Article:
This post is a series of scattered thoughts in reaction to a comment by Mike Shulman dated May 26:
I don’t really know whether there are more democratic methods of organizing mathematics that would be as or more effective than the current dependence on charismatic leaders; it seems related to the search for alternative models for recognizing and validating research that could replace the current referee and journal publication system.
The comment was itself in reaction to the implicit assumptions of two articles on HOTT/Univalent Foundations that appeared in close succession in online publications:
What bugs me is when people assume that because of Voevodsky’s charisma, that his interests define the field, or that the rest of us are all following his “research programme”. I used to find such assumptions totally baffling; but after reading chapter 2 of your book, I get the impression that there are fields of mathematics in which it really is the case that the “big name” mathematicians set out “research programmes” that everyone else is expected to follow. It’s not at all what my experience in mathematics has been like (including work in algebraic topology, category theory, and now homotopy type theory), but maybe the problem is that people from fields that do work that way assume that all fields work that way.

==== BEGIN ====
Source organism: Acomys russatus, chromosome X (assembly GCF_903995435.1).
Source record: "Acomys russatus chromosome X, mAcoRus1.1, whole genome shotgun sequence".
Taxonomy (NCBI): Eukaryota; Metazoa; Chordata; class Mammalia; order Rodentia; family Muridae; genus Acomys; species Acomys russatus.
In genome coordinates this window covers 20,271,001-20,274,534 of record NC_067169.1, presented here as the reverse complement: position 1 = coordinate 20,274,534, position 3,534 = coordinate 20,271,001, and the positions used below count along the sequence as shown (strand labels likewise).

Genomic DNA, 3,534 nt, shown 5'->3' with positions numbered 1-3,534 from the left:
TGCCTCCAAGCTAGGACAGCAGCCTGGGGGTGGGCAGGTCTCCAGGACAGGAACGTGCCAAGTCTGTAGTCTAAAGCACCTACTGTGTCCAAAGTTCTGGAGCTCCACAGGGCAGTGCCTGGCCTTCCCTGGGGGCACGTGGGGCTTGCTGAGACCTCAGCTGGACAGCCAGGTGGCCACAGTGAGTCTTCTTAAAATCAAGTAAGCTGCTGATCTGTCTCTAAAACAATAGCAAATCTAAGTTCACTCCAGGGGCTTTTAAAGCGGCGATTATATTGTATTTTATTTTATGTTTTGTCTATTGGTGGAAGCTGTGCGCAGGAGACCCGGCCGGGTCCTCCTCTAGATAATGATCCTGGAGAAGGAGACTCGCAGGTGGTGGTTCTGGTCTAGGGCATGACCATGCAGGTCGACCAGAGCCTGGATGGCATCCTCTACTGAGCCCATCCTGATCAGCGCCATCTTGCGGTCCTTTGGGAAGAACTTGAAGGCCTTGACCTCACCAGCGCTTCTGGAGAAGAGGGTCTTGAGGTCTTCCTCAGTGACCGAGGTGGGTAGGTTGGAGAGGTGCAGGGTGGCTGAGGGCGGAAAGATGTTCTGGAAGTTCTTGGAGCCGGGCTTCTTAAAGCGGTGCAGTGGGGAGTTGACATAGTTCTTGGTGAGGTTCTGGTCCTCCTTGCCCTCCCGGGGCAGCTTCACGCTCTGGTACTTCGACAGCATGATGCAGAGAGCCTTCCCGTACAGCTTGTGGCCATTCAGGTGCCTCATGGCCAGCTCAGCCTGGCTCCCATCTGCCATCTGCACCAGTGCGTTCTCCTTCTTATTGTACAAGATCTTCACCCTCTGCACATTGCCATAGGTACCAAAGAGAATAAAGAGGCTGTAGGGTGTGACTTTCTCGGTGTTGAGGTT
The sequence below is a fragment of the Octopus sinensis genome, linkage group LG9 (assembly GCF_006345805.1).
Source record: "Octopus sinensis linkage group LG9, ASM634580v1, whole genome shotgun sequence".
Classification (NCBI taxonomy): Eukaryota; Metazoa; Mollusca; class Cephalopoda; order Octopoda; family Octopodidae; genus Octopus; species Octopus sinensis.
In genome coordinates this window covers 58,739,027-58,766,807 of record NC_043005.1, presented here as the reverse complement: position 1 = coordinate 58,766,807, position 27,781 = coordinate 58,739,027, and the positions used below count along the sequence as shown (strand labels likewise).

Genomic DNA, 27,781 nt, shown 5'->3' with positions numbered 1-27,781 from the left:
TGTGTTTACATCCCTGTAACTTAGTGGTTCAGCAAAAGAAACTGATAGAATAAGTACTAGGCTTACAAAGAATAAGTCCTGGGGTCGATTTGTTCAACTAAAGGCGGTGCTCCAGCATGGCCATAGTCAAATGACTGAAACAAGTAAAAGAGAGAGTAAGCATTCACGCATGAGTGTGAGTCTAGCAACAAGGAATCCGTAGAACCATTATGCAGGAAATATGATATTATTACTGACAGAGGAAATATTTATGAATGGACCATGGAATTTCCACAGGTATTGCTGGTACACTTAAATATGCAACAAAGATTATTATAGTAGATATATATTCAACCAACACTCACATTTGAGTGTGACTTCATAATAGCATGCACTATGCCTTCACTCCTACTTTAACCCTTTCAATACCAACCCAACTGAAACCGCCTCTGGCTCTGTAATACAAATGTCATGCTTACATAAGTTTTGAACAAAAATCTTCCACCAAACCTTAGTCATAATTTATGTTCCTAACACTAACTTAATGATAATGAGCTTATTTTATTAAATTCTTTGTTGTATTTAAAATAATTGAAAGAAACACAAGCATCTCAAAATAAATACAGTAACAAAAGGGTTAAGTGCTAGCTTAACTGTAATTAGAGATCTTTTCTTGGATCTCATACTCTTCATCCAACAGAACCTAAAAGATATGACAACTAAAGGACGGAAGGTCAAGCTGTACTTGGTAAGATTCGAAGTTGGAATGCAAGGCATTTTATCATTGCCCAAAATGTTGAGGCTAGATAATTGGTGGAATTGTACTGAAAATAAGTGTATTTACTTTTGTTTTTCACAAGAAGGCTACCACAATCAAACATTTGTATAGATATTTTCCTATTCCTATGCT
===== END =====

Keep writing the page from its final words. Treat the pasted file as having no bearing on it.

I didn’t want the thoughts to be so scattered, but I’m in a hurry to get to the next post before the ink dries, so to speak.
I organized Chapter 2, and most of the rest of the book, around the Langlands program and Grothendieck’s conjectures on motives, as well as the related Guiding Problem of the Birch-Swinnerton-Dyer Conjecture, not only because that’s what I know best, but because they offer an exemplary picture of mathematics as a collective activity, and therefore a social activity, and therefore (at least for the foreseeable future) a human activity. Probably I should have insisted more strongly on the exceptional character of these research programs, whose expected outcomes have been predicted in unprecedented detail. There is still plenty of room for surprising proofs, but most mathematical fields seem to leave much more room for surprising results. I don’t know whether even so structured a field as homotopy theory has long-term research programs or even Guiding Problems.